First Required Minimum Distribution Deadline: Why Retirees Shouldn’t Miss It

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Retirees who turned 72 in 2022 have just a few more days to make their first mandatory retirement plan withdrawal or required minimum distribution (RMD). The first required minimum distribution deadline for retirees is April 1, and if they miss it, they could face a big tax penalty (known as the excise tax) of as much as 25%.

Required Minimum Distribution Or RMD: What Is It?

The required minimum distribution (RMD) is the minimum amount of money that retirees are required to withdraw each year from their retirement accounts. The retirement accounts include traditional IRA, SEP IRA, SIMPLE IRA, and retirement plan accounts.

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In 2023, the age at which retirees need to take their RMDs is changing to 73 years old. Before 2020, the age for RMDs was 70½. The 2019 Secure Act increased it to 72, and the 2022 Secure 2.0 Act raised the age further to 73, which starts in 2023.

Although the yearly required minimum distribution deadline is December 31, there is, however, an exception for the first year. This exception pushes the deadline to April 1.

So, if you reach age 72 in 2023, the deadline for your first RMD is April 1, 2025. This means the required minimum distribution deadline for your first RMD for the year 2024 is April 1, 2025.

If you reach age 73 in 2023, it means that you were 72 in 2022, and thus, you will be subject to the RMD rule that was in effect in 2022, i.e., the age 72 rule.

So, if you were 72 years of age in 2022, then the deadline for your first RMD is April 1, 2023 (RMD will depend on your account balance as of Dec. 31, 2021). The deadline for your second RMD will be Dec. 31, 2023 (RMD will depend on your account balance as of Dec. 31, 2022).

Generally, the account custodian or the retirement plan administrator informs you about the RMD for the account. You can calculate the amount yourself as well. To calculate the RMD, you need to divide the prior year's December 31 balance of the IRA or retirement plan account by the life expectancy factor. The IRS regularly publishes the life expectancy factor on its website.

How To Avoid A Penalty

The Secure 2.0 Act reduced the penalty for skipping the RMD or not withdrawing enough, from 50% to 25% starting in 2023. The applicable penalty rate could be reduced to 10% if retirees take the RMD during the “correction window.” This correction window is normally the end of the second tax year following the year of the missed RMD.

Retirees can also request a waiver if they miss the required minimum distribution deadline due to a reasonable cause. In this case, retirees need to include a letter of explanation with their tax return Form 1040, along with Form 5329.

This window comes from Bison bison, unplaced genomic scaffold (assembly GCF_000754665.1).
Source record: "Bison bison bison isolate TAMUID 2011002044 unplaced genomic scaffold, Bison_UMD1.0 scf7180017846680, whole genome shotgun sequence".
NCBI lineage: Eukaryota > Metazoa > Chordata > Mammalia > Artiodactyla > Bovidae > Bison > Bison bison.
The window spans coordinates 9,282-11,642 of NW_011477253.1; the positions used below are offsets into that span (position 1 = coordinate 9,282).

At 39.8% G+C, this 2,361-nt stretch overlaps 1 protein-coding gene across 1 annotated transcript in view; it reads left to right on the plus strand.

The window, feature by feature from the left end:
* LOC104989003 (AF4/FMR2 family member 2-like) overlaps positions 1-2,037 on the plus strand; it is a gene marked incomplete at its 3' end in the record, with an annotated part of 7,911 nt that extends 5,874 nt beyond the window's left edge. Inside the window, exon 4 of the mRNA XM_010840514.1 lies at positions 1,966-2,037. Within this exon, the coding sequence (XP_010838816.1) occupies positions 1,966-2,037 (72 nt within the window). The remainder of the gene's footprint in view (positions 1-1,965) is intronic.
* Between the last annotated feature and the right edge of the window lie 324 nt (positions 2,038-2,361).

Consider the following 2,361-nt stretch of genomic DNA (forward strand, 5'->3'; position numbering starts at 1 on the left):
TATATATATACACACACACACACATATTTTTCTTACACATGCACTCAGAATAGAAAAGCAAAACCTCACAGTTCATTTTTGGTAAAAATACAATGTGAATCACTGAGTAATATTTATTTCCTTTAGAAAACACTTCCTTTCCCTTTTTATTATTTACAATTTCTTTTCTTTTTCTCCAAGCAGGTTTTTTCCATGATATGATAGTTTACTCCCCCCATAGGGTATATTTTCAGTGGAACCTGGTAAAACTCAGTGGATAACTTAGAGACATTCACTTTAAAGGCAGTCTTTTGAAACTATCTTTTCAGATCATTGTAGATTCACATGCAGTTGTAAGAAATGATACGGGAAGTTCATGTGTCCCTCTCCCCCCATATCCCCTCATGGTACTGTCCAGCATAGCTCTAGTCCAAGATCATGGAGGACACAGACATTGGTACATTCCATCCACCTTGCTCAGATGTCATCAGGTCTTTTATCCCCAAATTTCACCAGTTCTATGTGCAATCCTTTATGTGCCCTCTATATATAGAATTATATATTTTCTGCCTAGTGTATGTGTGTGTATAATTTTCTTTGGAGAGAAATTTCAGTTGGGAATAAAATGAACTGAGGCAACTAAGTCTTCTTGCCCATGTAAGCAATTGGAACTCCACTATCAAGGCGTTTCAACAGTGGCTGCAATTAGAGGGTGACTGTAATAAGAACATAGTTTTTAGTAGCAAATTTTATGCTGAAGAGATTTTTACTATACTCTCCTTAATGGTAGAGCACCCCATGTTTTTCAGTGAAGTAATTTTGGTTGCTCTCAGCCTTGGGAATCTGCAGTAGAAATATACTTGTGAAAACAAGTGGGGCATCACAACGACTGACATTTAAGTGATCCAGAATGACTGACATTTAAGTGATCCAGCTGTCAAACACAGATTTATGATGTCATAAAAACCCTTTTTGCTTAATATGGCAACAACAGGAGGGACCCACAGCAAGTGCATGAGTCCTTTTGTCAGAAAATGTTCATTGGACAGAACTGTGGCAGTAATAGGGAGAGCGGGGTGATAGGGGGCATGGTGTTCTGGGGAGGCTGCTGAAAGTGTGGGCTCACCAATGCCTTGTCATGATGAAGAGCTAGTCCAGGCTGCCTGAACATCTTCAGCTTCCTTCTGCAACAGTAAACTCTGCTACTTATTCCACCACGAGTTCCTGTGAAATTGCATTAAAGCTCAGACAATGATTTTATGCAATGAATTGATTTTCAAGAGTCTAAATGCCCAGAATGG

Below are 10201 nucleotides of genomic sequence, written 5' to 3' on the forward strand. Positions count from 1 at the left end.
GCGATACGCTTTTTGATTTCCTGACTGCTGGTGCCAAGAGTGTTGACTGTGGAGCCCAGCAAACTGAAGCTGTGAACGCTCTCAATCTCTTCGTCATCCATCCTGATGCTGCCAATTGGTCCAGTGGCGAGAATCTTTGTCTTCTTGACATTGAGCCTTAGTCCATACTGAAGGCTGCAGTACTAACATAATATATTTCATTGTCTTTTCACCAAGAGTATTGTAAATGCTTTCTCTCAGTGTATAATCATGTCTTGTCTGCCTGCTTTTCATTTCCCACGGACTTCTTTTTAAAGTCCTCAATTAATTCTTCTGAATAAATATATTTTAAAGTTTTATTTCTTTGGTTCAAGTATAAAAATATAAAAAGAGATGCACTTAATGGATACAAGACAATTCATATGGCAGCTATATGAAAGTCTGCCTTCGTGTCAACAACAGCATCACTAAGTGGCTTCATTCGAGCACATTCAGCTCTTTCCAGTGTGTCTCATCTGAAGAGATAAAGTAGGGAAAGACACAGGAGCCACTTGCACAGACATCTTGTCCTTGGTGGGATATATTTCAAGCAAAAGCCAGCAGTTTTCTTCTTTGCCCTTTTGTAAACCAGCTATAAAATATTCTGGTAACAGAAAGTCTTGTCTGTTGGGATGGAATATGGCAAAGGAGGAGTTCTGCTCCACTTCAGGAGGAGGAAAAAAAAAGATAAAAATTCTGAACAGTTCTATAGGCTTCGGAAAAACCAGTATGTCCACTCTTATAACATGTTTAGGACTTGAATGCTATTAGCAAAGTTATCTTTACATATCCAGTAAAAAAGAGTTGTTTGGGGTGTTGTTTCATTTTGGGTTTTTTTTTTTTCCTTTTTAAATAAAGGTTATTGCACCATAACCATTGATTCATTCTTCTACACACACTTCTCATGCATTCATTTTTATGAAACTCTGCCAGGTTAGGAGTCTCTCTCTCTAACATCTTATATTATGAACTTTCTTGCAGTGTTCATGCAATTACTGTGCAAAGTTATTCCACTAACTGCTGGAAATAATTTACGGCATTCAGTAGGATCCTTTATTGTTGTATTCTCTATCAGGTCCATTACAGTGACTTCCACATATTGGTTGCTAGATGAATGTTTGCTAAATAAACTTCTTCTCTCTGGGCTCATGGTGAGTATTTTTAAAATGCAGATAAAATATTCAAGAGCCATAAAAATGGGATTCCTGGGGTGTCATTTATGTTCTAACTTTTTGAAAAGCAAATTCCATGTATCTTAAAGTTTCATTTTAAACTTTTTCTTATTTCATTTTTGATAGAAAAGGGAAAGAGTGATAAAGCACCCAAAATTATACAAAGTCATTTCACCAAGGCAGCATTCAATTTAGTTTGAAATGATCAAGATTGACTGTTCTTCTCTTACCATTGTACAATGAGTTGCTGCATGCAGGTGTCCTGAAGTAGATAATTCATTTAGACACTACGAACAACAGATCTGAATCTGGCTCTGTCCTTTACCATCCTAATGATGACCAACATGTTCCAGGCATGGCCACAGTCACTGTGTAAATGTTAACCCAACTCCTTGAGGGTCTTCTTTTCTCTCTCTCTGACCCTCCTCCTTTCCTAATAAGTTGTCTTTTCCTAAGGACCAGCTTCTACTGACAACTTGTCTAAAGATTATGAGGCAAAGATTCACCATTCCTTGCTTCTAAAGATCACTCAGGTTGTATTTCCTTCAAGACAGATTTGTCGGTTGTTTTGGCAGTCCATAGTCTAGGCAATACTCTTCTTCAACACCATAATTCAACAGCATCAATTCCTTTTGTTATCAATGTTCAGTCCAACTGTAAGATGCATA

The IRS notes that the penalty “may be waived if the account owner establishes that the shortfall in distributions was due to reasonable error and that reasonable steps are being taken to remedy the shortfall.”

If you are requesting a waiver, then you don’t need to pay the excess penalty up front, rather you need to follow the instructions in Form 5329. You will be notified if the IRS doesn’t accept your request. It must be noted that the penalty is levied on the amount retirees should have withdrawn.

Separately, account owners in a workplace retirement plan can also avoid the penalty. According to the IRS, account owners in a workplace retirement plan, such as a 401(k) or profit-sharing plan, are allowed to delay their RMDs until the year they retire. This exception, however, isn’t applicable if they are a 5% owner of the business sponsoring the plan.


Why Should You Not Miss The First Required Minimum Distribution Deadline?

In addition to a steep penalty, delaying the first RMD until April could also have other implications. If you miss the April required minimum distribution deadline, then your second RMD will be due by December 31. This could double your RMD income for the year.

If the RMD is a small amount, then it won’t have much impact on your tax situation. But if it is a big amount, then doubling the RMD income could push you into another tax bracket. This could result in tax issues, such as more Medicare premiums, difficulty adjusting medical expenses, etc.

So, it wouldn’t be wrong to say that missing the required minimum distribution deadline can be frustrating as well as costly. Thus, it is always recommended that you never miss the April minimum distribution deadline unless your income and tax situation allows it.

To make sure you don’t miss the deadline, you need to ensure that your distribution occurs by the applicable deadline. You can do this by arranging for systematic or automatic withdrawals on a predetermined date. Also, it is vital that you submit your withdrawal requests at least two months before the deadline. Once you get your RMD, don’t forget to check your bank statement to make sure you got the correct amount.